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SpaceX's bid to further modify its Starlink satellite internet constellation ran into fresh opposition after the company shared confidential constellation data with DISH Corporation. Dish, whose consumer terminals use the same frequencies as SpaceX's Starlink user terminals, has previously claimed to the Federal Communications Commission (FCC) that the satellite internet service will create interference with its services.
After SpaceX shared its data, DISH contracted engineering consulting firm Telecom Strategies LLC to conduct an interference analysis based on the data of the modification request and submitted the findings to the FCC. These findings show that if SpaceX were to deviate from its plans for Starlink, then the service will create interference with DISH's consumers. However, if it doesn't, then there will be no interference - a statement that SpaceX has made before the Commission prior to the study that was made publicly available on Tuesday.
SpaceX Unlikely To Use Only One Beam Per Area For Starlink Connectivity States DISH – An Assumption Which Gives Rise To Serious Interference According To Analysis
The primary point of contention between the two companies is the 12GHz frequency band which right now is divided among Non-Geostationary Fixed Satellite Service (NGSO FSS) providers, Multi-Channel Video and Data Distribution (MVDDS) providers and Dish Based Service (DBS) providers. Of the three, the MVDDS and DBS companies have claimed to the FCC that it is technically possible to share spectrum, and also highlighted to the Commission that while previously, sharing between MVDDS and NGSO FSS was not possible, recent technical advances have changed this fact.
Telecom Strategies's analysis submitted by DISH leverages on one key assumption, as also admitted by Dish in its Ex Parte filing to the FCC. SpaceX, in its submissions to the FCC, has stated that it intends to use only one frequency beam in one frequency channel for serving its users in one geographical area - a parameter referred to as Nco. According to SpaceX, since Nco will have a value of 1, there will be no interference to Dish adjacent terminals.
DISH however disagrees with SpaceX's claim of using only one frequency beam. According to the company, other NGSO applicants' systems have different Nco readings. It quotes Kepler's 2016 submission to the FCC which had a value of 4, New Satellite System's value of 3 and OneWeb's value of 40 to state that, "SpaceX’s Nco would realistically be as high as ten or more," a conclusion strengthened by DISH's second assumption that, "if SpaceX requires additional capacity to serve a given area, which seems likely".
DISH uses Telecom's belief that at a given time, no more than ten users will be using the single beam. Since a Starlink beam with 240MHz bandwidth can support user traffic ranging between 200 Mbps to 300 Mbps, if ten users are using the beam at a single time, then each will get a maximum throughput of 30 Mbps. According to Telecom, the single beam is unlikely to support more than ten users, and in the event user count goes up to 50 or 100, or in the thousands, if the area in question is a busy port or a rural area in Utah, the number of users seeking access to this beam would be in the thousands.
In such an event, the consulting firm believes that,
SpaceX would have the technical ability, and would likely not refuse, to serve these users, without sacrificing quality of service, by simply overlapping another beam from another satellite. In fact, the demand may require the addition of many such beams, and there will be a high likelihood that several of these additional beams would be co-frequency to the original serving beam, thus Nco would no longer be constrained to one, but could be much higher. A remote town with no terrestrial infrastructure but with thousands of inhabitants, would likely require much more capacity that can be delivered with one or even a few SpaceX beams. This would justify the use of multiple co-frequency satellites to provide service to such concentrations of population, and thus SpaceX’s assertion that Nco = 1 becomes unrealistic.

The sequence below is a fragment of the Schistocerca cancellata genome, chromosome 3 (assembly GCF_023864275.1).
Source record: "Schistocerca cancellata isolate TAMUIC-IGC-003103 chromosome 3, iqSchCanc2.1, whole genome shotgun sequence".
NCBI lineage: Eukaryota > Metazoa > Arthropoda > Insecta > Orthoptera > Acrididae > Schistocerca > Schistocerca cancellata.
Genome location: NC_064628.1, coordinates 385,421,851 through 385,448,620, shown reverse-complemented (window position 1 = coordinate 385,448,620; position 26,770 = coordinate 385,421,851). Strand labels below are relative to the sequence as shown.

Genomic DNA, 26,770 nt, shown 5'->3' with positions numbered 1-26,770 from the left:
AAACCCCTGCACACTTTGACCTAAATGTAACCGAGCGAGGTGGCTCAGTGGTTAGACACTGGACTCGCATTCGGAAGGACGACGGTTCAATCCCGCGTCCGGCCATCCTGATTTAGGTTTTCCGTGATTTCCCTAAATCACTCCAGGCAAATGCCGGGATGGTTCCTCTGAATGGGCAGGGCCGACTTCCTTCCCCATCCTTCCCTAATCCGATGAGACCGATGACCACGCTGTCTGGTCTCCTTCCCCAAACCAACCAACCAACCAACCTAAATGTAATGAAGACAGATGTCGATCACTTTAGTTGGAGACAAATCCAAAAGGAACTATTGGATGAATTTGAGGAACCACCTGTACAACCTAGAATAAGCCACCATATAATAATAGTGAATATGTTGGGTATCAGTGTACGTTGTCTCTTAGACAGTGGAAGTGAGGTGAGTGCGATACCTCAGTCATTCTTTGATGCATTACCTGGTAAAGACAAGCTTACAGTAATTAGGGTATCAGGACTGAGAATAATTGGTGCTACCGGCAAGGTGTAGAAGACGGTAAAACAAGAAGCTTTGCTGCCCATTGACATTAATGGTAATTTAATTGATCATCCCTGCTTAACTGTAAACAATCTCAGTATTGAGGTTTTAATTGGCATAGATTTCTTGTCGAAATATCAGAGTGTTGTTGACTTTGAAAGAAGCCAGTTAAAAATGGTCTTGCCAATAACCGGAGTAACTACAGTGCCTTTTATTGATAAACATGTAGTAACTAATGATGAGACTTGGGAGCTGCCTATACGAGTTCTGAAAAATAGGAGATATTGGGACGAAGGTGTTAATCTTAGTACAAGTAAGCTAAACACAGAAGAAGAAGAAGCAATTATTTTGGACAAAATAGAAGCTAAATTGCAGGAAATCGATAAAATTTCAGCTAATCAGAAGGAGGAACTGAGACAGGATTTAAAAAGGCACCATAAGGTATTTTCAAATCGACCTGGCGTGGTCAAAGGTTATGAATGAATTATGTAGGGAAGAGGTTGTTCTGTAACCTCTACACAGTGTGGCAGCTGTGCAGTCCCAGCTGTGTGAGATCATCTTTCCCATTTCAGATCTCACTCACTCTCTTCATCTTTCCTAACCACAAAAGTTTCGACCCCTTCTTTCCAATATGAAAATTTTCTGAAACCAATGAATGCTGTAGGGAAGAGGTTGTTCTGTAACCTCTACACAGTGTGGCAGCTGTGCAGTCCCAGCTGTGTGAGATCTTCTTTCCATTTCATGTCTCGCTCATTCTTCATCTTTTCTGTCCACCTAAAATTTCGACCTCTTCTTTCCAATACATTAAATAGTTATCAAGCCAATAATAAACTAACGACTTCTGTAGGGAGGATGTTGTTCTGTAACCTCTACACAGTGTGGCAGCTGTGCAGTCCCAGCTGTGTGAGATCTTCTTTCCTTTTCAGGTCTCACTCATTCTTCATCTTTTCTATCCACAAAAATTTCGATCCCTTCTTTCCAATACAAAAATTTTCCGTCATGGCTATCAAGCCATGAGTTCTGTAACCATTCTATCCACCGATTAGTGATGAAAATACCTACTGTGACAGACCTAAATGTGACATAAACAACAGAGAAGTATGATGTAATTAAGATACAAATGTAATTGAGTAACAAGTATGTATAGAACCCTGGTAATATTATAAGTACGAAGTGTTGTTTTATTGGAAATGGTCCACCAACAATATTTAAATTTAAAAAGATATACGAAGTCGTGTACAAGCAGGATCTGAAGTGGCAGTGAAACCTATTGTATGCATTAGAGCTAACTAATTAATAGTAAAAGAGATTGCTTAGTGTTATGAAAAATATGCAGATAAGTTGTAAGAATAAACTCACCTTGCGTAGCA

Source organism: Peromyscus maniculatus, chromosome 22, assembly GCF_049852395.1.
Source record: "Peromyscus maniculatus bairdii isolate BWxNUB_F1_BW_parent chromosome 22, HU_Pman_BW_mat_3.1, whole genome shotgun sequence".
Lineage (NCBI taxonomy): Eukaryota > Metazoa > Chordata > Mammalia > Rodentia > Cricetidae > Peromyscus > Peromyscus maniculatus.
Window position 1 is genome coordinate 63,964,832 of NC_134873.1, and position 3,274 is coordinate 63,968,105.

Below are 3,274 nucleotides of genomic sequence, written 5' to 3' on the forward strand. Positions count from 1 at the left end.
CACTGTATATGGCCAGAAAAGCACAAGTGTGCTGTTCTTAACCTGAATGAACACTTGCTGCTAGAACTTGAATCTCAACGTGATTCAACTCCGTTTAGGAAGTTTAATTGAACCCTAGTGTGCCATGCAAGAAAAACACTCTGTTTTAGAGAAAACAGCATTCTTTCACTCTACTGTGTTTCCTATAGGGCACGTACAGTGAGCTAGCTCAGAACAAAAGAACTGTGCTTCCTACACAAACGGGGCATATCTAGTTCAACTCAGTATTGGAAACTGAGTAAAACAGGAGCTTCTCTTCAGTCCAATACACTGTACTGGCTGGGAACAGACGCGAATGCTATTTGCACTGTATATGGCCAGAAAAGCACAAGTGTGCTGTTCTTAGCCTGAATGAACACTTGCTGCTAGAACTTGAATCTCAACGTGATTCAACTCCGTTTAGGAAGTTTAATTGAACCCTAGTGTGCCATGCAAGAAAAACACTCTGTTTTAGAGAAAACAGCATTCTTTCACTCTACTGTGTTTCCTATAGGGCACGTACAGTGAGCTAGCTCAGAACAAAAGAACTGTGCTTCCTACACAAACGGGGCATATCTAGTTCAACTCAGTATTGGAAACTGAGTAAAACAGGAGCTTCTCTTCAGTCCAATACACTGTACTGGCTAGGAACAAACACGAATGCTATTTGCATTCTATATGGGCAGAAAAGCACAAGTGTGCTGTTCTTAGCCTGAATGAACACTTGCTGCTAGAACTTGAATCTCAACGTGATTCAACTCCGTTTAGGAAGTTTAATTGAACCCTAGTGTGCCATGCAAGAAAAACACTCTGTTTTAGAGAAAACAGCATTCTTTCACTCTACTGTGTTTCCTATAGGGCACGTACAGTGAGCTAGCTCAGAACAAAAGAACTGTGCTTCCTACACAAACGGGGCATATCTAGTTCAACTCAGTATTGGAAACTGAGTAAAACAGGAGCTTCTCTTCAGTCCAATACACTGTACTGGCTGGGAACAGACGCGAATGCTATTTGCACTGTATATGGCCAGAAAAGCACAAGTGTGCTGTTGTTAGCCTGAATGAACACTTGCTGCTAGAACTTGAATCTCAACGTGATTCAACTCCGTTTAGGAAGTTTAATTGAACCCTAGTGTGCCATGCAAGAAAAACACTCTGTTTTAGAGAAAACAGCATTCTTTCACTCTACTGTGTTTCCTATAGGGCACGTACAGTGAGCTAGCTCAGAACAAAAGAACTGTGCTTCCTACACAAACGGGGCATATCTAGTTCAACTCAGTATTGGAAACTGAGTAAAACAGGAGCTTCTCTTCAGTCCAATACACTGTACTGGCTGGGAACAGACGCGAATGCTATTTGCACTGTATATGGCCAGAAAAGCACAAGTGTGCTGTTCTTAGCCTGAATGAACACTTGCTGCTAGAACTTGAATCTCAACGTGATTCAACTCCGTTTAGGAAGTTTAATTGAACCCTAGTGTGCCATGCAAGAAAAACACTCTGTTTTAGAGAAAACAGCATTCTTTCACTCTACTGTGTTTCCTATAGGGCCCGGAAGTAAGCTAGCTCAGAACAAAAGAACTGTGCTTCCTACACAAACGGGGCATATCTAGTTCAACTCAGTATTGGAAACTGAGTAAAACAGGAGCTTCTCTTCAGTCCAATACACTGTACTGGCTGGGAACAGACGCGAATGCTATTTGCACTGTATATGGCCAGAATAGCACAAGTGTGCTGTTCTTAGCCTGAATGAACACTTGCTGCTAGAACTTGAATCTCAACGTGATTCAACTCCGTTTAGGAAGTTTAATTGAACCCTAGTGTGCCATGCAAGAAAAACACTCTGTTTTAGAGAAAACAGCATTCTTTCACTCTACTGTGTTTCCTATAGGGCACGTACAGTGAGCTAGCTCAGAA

SpaceX Unlikely To Use Only One Beam For User Service In Congested Areas Claims DISH To Justify Its Starlink Interference Data
Using these arguments, DISH requests the Commission to delay granting SpaceX's request for the third Starlink modification until the body has established new rules for sharing the 12GHz spectrum. These rules, if DISH were to have its way, would relegate Starlink user terminals to other spectra entirely, stripping away the preferred access that NGSO FSS providers have under the current rules.
In short, the good folks over at DISH are certain that SpaceX is likely to use more than one beam for Starlink users in case of user congestion, and should it do so, then the potential for interference to DISH terminals located in rural areas or busy ports will witness significant interference. This interference will be dependant on the number of beams that SpaceX chooses to use - yet, if the Hawthorne, California-based launched service provider's internet division uses multiple satellites to beam a single beam, these concerns might be allayed. This latter bit is of course our opinion, and can change should more technical details are available.
DISH's report also notes that in case Nco is 1, then the interference figures calculated by Telecom are similar to the ones that SpaceX has already submitted to the FCC. Therefore, by gaining access to SpaceX's confidential data, the company has been able to demonstrate that should SpaceX not follow its operating parameters outlined to the FCC, it will harm DISH's services. Finally, DISH also plans to ask SpaceX for more data to conduct further studies.